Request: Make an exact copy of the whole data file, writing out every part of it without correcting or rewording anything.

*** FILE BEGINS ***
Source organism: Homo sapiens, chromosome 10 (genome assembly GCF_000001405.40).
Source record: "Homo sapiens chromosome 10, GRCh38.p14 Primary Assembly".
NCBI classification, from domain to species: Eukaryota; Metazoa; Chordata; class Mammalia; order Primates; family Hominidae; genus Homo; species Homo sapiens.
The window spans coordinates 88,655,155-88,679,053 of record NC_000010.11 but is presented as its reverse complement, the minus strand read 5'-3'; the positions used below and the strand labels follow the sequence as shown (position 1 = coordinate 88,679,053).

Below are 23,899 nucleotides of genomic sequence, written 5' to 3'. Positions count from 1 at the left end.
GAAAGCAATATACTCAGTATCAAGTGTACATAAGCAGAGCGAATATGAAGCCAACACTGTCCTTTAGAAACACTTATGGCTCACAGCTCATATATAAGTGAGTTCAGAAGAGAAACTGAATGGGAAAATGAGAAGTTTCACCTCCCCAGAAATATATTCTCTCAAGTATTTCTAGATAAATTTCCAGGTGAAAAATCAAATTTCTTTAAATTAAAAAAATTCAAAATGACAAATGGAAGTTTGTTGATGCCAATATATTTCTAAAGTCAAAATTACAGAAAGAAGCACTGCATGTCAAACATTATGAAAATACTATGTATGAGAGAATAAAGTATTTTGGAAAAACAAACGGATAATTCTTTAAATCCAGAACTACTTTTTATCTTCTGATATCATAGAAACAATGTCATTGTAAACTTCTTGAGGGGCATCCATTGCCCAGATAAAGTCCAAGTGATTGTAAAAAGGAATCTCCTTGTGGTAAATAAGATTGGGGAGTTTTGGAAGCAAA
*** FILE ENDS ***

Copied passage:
Source organism: Homo sapiens, chromosome 10 (genome assembly GCF_000001405.40).
Source record: "Homo sapiens chromosome 10, GRCh38.p14 Primary Assembly".
NCBI classification, from domain to species: Eukaryota; Metazoa; Chordata; class Mammalia; order Primates; family Hominidae; genus Homo; species Homo sapiens.
The window spans coordinates 88,655,155-88,679,053 of record NC_000010.11 but is presented as its reverse complement, the minus strand read 5'-3'; the positions used below and the strand labels follow the sequence as shown (position 1 = coordinate 88,679,053).

Below are 23,899 nucleotides of genomic sequence, written 5' to 3'. Positions count from 1 at the left end.
GAAAGCAATATACTCAGTATCAAGTGTACATAAGCAGAGCGAATATGAAGCCAACACTGTCCTTTAGAAACACTTATGGCTCACAGCTCATATATAAGTGAGTTCAGAAGAGAAACTGAATGGGAAAATGAGAAGTTTCACCTCCCCAGAAATATATTCTCTCAAGTATTTCTAGATAAATTTCCAGGTGAAAAATCAAATTTCTTTAAATTAAAAAAATTCAAAATGACAAATGGAAGTTTGTTGATGCCAATATATTTCTAAAGTCAAAATTACAGAAAGAAGCACTGCATGTCAAACATTATGAAAATACTATGTATGAGAGAATAAAGTATTTTGGAAAAACAAACGGATAATTCTTTAAATCCAGAACTACTTTTTATCTTCTGATATCATAGAAACAATGTCATTGTAAACTTCTTGAGGGGCATCCATTGCCCAGATAAAGTCCAAGTGATTGTAAAAAGGAATCTCCTTGTGGTAAATAAGATTGGGGAGTTTTGGAAGCAAA